Jstar’s Chronicles #25 – Up in ARMS

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Jstar’s Chronicles #25 – Up in ARMS

For our 25th issue, I dive into the recent arrival of the ARMS Global Testpunch, and how I felt about it (undocked, at least).


As I talked about the ARMS Direct last week, I pretty much foreshadowed that I’d check out the Testpunch when it arrives, and it did, and I checked it out. I didn’t want to miss out the game that’s so close to coming and I’m still deciding whether I should get it or not. Enough about that, let’s get up in ARMS!

I’ll focus on content first. When you hop into the game, you’re given two simple options on whether you want to start the tutorial with one or two players. I went with one for obvious reasons. After doing a tutorial and a test match, I was placed right into a Party Match lobby. The lobby was clean, focused, and fast. I barely noticed when it was taking too long to join a match, mainly because matches were practically made in seconds.

You had three different hands you could use for the matches, and I was able to play through standard fights and V-Ball, which is like Volleyball but in the ARMS environment. Standard fighting was great, but V-Ball was where it was at. I won almost every match of V-Ball because of how fun it was, while fighting was kind of 50-50 for me.

Gameplay was a similar story. I mainly played with standard controls undocked for a portable experience, and I’ll play docked with motion controls for next week. Using standard controls, it went past my low expectations. Motion controls for the game were what was hyping this up, but I wanted to experience the game as if it was an incredibly good-looking handheld game. It felt really smooth to play, and I barely had any issues with where the controls were being mapped. It felt great to play, overall.

Graphics, for a handheld game, were great too. Like I said, I didn’t play the game docked, but on the go, it was phenomenal. In glorious 720p at 60 frames per second, it was an experience with how sharp and smooth it looked. In very few areas was it rendering at 30 frames per second, but the general game, even with four players in a match, was rendering at such a great frame rate. The graphics themselves were great for such hardware, and are quite close to what you’d expect from a standard fighting game on a home console. The art style will really allow it to hold up for years to come, in my opinion.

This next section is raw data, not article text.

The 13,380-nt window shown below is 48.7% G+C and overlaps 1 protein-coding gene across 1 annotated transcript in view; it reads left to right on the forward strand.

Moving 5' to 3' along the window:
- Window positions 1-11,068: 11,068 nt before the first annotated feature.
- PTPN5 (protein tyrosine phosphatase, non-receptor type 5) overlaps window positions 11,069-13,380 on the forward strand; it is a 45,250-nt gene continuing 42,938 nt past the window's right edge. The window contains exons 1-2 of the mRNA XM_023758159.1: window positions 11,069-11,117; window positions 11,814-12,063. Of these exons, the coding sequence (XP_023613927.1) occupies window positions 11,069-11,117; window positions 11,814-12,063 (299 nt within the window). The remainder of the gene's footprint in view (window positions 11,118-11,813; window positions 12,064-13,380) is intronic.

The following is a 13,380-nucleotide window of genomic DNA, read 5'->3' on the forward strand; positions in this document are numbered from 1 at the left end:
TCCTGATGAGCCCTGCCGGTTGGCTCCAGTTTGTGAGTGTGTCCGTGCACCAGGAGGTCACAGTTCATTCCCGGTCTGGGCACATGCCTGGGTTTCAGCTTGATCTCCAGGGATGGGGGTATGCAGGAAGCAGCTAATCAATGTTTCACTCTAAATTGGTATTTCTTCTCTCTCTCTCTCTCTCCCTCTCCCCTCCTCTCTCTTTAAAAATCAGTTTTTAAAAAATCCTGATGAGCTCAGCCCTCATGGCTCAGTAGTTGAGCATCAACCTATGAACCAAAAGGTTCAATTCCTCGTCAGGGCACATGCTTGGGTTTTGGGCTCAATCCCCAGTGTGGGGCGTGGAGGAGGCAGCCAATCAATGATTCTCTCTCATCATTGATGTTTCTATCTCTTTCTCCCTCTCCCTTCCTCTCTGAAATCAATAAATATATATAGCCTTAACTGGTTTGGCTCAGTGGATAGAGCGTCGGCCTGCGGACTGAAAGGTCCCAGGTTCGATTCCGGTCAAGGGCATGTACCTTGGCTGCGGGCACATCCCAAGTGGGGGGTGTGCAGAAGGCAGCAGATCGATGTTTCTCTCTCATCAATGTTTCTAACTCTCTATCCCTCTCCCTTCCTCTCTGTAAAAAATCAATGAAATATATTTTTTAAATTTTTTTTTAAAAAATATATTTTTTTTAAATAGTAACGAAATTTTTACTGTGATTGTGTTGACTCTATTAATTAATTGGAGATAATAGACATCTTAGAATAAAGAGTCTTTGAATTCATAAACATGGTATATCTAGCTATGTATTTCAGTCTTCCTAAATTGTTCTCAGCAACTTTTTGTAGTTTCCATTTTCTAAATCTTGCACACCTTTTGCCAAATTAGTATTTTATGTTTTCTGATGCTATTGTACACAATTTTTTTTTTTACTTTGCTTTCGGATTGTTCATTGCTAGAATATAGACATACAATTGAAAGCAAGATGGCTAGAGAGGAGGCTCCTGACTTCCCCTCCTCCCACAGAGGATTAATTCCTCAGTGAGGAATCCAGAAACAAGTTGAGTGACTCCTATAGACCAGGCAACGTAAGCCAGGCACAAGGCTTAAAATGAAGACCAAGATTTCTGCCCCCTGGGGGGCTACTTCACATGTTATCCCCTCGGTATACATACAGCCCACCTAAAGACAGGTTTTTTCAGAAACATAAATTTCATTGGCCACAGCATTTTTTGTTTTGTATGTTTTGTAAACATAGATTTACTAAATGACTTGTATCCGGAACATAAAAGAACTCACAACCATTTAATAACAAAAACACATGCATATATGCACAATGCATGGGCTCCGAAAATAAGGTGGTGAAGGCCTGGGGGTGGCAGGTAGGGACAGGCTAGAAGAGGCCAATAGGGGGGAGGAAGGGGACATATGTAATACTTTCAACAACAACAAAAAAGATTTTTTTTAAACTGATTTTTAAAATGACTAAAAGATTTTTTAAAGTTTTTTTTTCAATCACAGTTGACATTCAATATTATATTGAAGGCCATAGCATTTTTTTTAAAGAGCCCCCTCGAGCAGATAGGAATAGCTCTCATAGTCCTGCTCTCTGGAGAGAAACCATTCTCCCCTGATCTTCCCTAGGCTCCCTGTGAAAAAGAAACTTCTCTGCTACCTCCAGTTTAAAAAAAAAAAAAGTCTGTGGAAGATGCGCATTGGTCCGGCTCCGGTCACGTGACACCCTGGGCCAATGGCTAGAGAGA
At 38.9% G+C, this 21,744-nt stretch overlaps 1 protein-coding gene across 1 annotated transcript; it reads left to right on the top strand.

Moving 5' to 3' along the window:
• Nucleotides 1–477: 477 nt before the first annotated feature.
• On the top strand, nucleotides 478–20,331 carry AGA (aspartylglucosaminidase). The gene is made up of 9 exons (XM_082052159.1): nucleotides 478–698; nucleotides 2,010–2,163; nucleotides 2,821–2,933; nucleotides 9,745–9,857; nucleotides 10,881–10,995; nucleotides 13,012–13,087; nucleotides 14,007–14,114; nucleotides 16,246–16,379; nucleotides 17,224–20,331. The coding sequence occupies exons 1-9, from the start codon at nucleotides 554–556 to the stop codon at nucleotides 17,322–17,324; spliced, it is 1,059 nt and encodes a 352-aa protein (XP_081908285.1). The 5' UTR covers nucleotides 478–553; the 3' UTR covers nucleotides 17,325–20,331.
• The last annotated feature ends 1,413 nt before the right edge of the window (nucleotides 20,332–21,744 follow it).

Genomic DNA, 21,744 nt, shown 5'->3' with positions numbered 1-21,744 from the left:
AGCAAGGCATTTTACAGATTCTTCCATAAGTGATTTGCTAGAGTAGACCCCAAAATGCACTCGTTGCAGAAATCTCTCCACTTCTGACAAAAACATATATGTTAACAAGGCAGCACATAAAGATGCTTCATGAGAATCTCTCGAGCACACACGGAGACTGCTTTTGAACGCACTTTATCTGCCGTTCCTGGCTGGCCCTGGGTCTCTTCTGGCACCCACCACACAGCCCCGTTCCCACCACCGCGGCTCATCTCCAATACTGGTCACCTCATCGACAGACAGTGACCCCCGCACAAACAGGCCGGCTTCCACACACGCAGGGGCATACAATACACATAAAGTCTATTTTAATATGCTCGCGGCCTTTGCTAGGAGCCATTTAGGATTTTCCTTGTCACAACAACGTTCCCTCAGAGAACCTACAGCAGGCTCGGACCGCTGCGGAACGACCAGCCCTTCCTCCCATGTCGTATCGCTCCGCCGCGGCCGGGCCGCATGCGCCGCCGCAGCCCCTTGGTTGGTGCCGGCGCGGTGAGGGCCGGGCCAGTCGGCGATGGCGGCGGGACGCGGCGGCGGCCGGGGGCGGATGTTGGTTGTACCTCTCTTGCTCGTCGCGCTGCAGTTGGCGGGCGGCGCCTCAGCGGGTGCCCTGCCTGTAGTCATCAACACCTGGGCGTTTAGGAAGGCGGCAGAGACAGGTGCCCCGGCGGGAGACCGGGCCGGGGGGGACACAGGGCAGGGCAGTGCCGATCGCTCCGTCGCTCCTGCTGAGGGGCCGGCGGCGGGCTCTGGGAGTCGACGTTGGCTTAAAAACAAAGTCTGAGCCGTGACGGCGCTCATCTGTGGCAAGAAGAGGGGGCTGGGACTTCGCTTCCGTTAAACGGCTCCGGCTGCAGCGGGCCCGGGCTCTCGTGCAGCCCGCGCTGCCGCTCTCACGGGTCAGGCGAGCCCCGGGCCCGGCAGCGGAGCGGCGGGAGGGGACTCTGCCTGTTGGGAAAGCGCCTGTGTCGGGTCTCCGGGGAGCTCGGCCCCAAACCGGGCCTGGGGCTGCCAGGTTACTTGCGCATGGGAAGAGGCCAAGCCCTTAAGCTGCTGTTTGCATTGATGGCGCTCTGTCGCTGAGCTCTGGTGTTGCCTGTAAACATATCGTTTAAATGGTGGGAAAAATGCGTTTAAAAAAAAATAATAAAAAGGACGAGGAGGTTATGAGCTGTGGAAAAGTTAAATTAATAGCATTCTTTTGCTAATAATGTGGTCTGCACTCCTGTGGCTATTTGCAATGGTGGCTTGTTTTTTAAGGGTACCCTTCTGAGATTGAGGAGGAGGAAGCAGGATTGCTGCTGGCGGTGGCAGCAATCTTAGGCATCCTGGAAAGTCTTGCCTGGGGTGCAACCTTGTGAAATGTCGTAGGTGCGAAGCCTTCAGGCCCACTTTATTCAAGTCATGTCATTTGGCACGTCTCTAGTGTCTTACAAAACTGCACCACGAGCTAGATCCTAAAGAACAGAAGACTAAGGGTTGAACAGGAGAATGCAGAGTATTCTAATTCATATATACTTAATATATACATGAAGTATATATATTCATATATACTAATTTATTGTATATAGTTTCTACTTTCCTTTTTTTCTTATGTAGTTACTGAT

So, what’s my overall opinion on the Testpunch? Great visuals, great content for something that’s free, and overall smooth boxing action that may convince a lot of people to buy this game when it releases on June 16th. I don’t think it entirely convinced me yet, as I only got to play it for about a hour, but there will be more Testpunches in the very near future. I’ll release a 2nd part to this when I play through more and carry out playing it docked. Hopefully, I’ll have some footage to go along with it.


  • Far Cry 5 Announcement Trailer
    • Looks pretty good, and will release on February 2018. Considering how close it is, I’m wondering if Ubisoft will focus on this game for E3 this year, if at all.

  • Monster Hunter XX coming to Nintendo Switch 
    • Considering how massive Monster Hunter XX is in Japan for the Nintendo 3DS, it’s simply incredible how massive this game will be. It will release on August 25th in Japan, and I’d be pretty optimistic to expect it at E3, much more with a release date of this year.
  • The Witcher 3 Sold Better In Q1 2017 Than Same Period Last Year
    • Looks like that game really had the legs to continue selling well. I haven’t played it yet, but I can tell that a lot of people have really enjoyed this game, so I expect it to continue selling at this point.

Next week, I may give an even closer look at the ARMS Global Testpunch if I’m given the chance to do so, maybe with footage for all to see. Until then, thanks for reading and I’ll check back with you guys later!

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